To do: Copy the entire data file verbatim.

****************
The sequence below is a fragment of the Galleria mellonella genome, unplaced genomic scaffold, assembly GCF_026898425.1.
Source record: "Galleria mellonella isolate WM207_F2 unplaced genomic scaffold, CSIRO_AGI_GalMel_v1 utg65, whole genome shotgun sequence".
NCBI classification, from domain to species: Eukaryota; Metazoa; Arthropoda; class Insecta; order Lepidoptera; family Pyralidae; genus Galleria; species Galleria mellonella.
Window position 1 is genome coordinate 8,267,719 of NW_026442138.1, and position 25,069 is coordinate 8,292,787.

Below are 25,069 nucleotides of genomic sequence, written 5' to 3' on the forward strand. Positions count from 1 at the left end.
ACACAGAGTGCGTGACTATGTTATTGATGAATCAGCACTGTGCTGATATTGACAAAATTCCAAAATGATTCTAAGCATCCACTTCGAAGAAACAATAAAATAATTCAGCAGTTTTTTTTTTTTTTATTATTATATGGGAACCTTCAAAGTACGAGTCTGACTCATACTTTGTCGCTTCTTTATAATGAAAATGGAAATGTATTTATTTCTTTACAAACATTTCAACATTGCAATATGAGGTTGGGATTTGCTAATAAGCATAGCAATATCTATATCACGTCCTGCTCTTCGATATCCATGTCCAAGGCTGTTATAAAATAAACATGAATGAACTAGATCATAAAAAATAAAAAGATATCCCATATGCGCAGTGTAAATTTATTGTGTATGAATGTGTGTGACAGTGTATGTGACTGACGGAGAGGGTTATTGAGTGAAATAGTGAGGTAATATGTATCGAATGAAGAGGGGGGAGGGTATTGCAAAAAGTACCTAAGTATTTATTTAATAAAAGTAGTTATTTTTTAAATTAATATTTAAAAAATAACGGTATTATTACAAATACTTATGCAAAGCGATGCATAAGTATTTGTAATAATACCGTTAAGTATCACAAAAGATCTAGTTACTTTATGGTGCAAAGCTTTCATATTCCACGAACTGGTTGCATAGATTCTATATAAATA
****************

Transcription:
The sequence below is a fragment of the Galleria mellonella genome, unplaced genomic scaffold, assembly GCF_026898425.1.
Source record: "Galleria mellonella isolate WM207_F2 unplaced genomic scaffold, CSIRO_AGI_GalMel_v1 utg65, whole genome shotgun sequence".
NCBI classification, from domain to species: Eukaryota; Metazoa; Arthropoda; class Insecta; order Lepidoptera; family Pyralidae; genus Galleria; species Galleria mellonella.
Window position 1 is genome coordinate 8,267,719 of NW_026442138.1, and position 25,069 is coordinate 8,292,787.

Below are 25,069 nucleotides of genomic sequence, written 5' to 3' on the forward strand. Positions count from 1 at the left end.
ACACAGAGTGCGTGACTATGTTATTGATGAATCAGCACTGTGCTGATATTGACAAAATTCCAAAATGATTCTAAGCATCCACTTCGAAGAAACAATAAAATAATTCAGCAGTTTTTTTTTTTTTTATTATTATATGGGAACCTTCAAAGTACGAGTCTGACTCATACTTTGTCGCTTCTTTATAATGAAAATGGAAATGTATTTATTTCTTTACAAACATTTCAACATTGCAATATGAGGTTGGGATTTGCTAATAAGCATAGCAATATCTATATCACGTCCTGCTCTTCGATATCCATGTCCAAGGCTGTTATAAAATAAACATGAATGAACTAGATCATAAAAAATAAAAAGATATCCCATATGCGCAGTGTAAATTTATTGTGTATGAATGTGTGTGACAGTGTATGTGACTGACGGAGAGGGTTATTGAGTGAAATAGTGAGGTAATATGTATCGAATGAAGAGGGGGGAGGGTATTGCAAAAAGTACCTAAGTATTTATTTAATAAAAGTAGTTATTTTTTAAATTAATATTTAAAAAATAACGGTATTATTACAAATACTTATGCAAAGCGATGCATAAGTATTTGTAATAATACCGTTAAGTATCACAAAAGATCTAGTTACTTTATGGTGCAAAGCTTTCATATTCCACGAACTGGTTGCATAGATTCTATATAAATA